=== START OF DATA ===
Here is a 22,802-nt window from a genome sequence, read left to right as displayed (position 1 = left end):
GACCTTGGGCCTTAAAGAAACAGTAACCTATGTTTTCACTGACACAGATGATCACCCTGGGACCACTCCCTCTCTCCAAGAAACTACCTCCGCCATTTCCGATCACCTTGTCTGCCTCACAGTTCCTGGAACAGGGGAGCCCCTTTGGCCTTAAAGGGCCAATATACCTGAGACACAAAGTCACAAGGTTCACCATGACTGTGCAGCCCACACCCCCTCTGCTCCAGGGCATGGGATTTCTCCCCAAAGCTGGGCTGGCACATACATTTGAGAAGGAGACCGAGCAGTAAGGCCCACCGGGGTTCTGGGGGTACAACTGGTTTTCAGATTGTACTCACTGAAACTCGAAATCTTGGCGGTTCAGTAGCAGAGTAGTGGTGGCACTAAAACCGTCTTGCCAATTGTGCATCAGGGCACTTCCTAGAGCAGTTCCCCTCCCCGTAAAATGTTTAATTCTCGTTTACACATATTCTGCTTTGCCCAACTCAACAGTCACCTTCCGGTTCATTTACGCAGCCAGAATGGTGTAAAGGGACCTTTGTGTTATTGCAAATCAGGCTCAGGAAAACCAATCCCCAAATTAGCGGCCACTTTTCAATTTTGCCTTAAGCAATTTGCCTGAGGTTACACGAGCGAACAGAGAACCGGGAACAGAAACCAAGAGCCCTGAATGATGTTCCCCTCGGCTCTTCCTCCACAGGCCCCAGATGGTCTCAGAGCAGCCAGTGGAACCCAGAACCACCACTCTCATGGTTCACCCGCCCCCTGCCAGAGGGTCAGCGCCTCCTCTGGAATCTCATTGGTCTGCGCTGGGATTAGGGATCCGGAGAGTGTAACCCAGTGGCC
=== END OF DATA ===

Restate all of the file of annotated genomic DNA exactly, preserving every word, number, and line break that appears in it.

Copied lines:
Here is a 22,802-nt window from a genome sequence, read left to right as displayed (position 1 = left end):
GACCTTGGGCCTTAAAGAAACAGTAACCTATGTTTTCACTGACACAGATGATCACCCTGGGACCACTCCCTCTCTCCAAGAAACTACCTCCGCCATTTCCGATCACCTTGTCTGCCTCACAGTTCCTGGAACAGGGGAGCCCCTTTGGCCTTAAAGGGCCAATATACCTGAGACACAAAGTCACAAGGTTCACCATGACTGTGCAGCCCACACCCCCTCTGCTCCAGGGCATGGGATTTCTCCCCAAAGCTGGGCTGGCACATACATTTGAGAAGGAGACCGAGCAGTAAGGCCCACCGGGGTTCTGGGGGTACAACTGGTTTTCAGATTGTACTCACTGAAACTCGAAATCTTGGCGGTTCAGTAGCAGAGTAGTGGTGGCACTAAAACCGTCTTGCCAATTGTGCATCAGGGCACTTCCTAGAGCAGTTCCCCTCCCCGTAAAATGTTTAATTCTCGTTTACACATATTCTGCTTTGCCCAACTCAACAGTCACCTTCCGGTTCATTTACGCAGCCAGAATGGTGTAAAGGGACCTTTGTGTTATTGCAAATCAGGCTCAGGAAAACCAATCCCCAAATTAGCGGCCACTTTTCAATTTTGCCTTAAGCAATTTGCCTGAGGTTACACGAGCGAACAGAGAACCGGGAACAGAAACCAAGAGCCCTGAATGATGTTCCCCTCGGCTCTTCCTCCACAGGCCCCAGATGGTCTCAGAGCAGCCAGTGGAACCCAGAACCACCACTCTCATGGTTCACCCGCCCCCTGCCAGAGGGTCAGCGCCTCCTCTGGAATCTCATTGGTCTGCGCTGGGATTAGGGATCCGGAGAGTGTAACCCAGTGGCC